Apprenticeship State Expansion Program
The ASE program helps businesses recruit and develop highly skilled workers. Funding for the program came from a $641,000 federal grant for 2019-2022 and is intended to help businesses increase productivity and reduce employee turnover. “Apprenticeships are an excellent opportunity that benefits both employers and job seekers alike,” said Moore.
“Apprenticeships benefit the employer by vetting employees with structured learning through a Department of Labor recognized training site,” she said. “And they raise the skill level of individuals, who come to an apprenticeship with little or no experience and raise them to the level of a qualified, long-term employee.”
“Interest in the program increased with the hardships of the COVID-19 pandemic,” said Moore.
“Many more entrepreneurs and small businesses are tapping into these resources and training,” said Moore. “It is an excellent resource to help them bring their dreams to reality or turn that one-person show into a five-to-ten person operation.”
Apprenticeships are not only for adults who have been in the workforce for years. Today, opportunities exist for individuals to be part of an apprenticeship while in high school. Wyoming’s workers’ Compensation Student Learner Agreements allow students to gain real-world experience, school credit and compensation while being covered under an employer’s Workers’ Compensation policy.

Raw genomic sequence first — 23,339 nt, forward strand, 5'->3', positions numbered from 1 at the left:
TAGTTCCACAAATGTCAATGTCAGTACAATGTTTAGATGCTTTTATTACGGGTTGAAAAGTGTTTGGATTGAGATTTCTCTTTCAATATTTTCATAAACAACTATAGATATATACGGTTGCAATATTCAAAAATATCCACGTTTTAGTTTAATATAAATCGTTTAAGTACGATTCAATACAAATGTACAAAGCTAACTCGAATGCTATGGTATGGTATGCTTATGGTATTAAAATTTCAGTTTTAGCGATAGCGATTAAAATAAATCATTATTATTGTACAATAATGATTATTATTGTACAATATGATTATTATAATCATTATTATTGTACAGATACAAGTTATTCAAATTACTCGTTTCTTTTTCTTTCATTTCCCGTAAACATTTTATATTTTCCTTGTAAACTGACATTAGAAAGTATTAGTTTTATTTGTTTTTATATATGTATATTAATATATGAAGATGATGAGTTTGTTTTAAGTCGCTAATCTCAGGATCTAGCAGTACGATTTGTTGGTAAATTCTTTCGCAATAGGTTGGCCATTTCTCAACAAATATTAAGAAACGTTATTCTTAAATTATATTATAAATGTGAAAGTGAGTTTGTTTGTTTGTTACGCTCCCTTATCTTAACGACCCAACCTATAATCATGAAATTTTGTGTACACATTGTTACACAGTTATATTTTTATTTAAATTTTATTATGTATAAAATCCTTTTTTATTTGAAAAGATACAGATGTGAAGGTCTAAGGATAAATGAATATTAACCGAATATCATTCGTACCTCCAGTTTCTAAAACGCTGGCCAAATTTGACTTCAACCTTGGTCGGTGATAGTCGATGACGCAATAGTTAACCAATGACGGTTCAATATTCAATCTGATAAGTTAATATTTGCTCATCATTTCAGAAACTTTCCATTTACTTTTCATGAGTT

“Individuals can enter the apprenticeship programs and get a glimpse of what is possible in their future and educate themselves on the possibilities for excellent careers as alternatives to four-year colleges,” said Moon.
“Employers need employees in healthcare and welding,” said Moore. “An apprenticeship is an excellent way to plant the seed of thought with a high school student about these prospective careers and feed the pipeline of qualified workers businesses need.”
Moore said the February video conference had great interest and turnout from Upton businesses and DWS is very eager to work with the area. Specifically, Upton businesses in construction, healthcare, IT and manufacturing would benefit from working with the DWS programs. There are many regional entities already working with the DWS programs. Regional sponsors include the Newcastle Workforce Center and Powder River Energy Corporation in Sundance. Regional partners include Gillette Community College, Schulte TA, Sulzer EMS, Powder River Heating and Air Conditioning- Gillette, Pivot Prosthetics and Orthotics, LLC, City of Gillette Electrical Services Division, Delta Wye, North East Wyoming Construction and Gillette Workforce Center.
In addition, the U.S. Department of Labor has an excellent Apprenticeship Finder, which offers a list of apprenticeship programs near Upton, including pharmacy technician, manufacturing apprenticeships and trades positions. Or contact firstname.lastname@example.org for more information.